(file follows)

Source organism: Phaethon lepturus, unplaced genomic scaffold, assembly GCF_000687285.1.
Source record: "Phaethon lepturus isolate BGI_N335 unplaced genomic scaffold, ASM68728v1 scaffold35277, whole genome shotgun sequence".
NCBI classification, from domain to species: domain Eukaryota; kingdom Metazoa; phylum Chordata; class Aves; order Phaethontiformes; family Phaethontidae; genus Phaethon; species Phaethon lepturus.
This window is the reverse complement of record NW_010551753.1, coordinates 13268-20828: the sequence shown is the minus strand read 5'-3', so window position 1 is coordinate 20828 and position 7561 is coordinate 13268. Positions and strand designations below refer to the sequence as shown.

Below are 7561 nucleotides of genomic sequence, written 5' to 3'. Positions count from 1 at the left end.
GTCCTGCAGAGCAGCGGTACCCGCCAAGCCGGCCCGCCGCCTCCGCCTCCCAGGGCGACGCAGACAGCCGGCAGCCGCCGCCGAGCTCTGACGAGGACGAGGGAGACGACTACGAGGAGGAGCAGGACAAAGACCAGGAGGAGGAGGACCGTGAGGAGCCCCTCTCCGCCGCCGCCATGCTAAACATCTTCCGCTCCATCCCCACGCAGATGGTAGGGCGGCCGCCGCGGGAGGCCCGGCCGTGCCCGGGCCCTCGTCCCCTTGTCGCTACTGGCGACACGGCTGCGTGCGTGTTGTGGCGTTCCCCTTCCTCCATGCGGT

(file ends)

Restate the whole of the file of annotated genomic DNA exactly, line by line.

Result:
Source organism: Phaethon lepturus, unplaced genomic scaffold, assembly GCF_000687285.1.
Source record: "Phaethon lepturus isolate BGI_N335 unplaced genomic scaffold, ASM68728v1 scaffold35277, whole genome shotgun sequence".
NCBI classification, from domain to species: domain Eukaryota; kingdom Metazoa; phylum Chordata; class Aves; order Phaethontiformes; family Phaethontidae; genus Phaethon; species Phaethon lepturus.
This window is the reverse complement of record NW_010551753.1, coordinates 13268-20828: the sequence shown is the minus strand read 5'-3', so window position 1 is coordinate 20828 and position 7561 is coordinate 13268. Positions and strand designations below refer to the sequence as shown.

Below are 7561 nucleotides of genomic sequence, written 5' to 3'. Positions count from 1 at the left end.
GTCCTGCAGAGCAGCGGTACCCGCCAAGCCGGCCCGCCGCCTCCGCCTCCCAGGGCGACGCAGACAGCCGGCAGCCGCCGCCGAGCTCTGACGAGGACGAGGGAGACGACTACGAGGAGGAGCAGGACAAAGACCAGGAGGAGGAGGACCGTGAGGAGCCCCTCTCCGCCGCCGCCATGCTAAACATCTTCCGCTCCATCCCCACGCAGATGGTAGGGCGGCCGCCGCGGGAGGCCCGGCCGTGCCCGGGCCCTCGTCCCCTTGTCGCTACTGGCGACACGGCTGCGTGCGTGTTGTGGCGTTCCCCTTCCTCCATGCGGT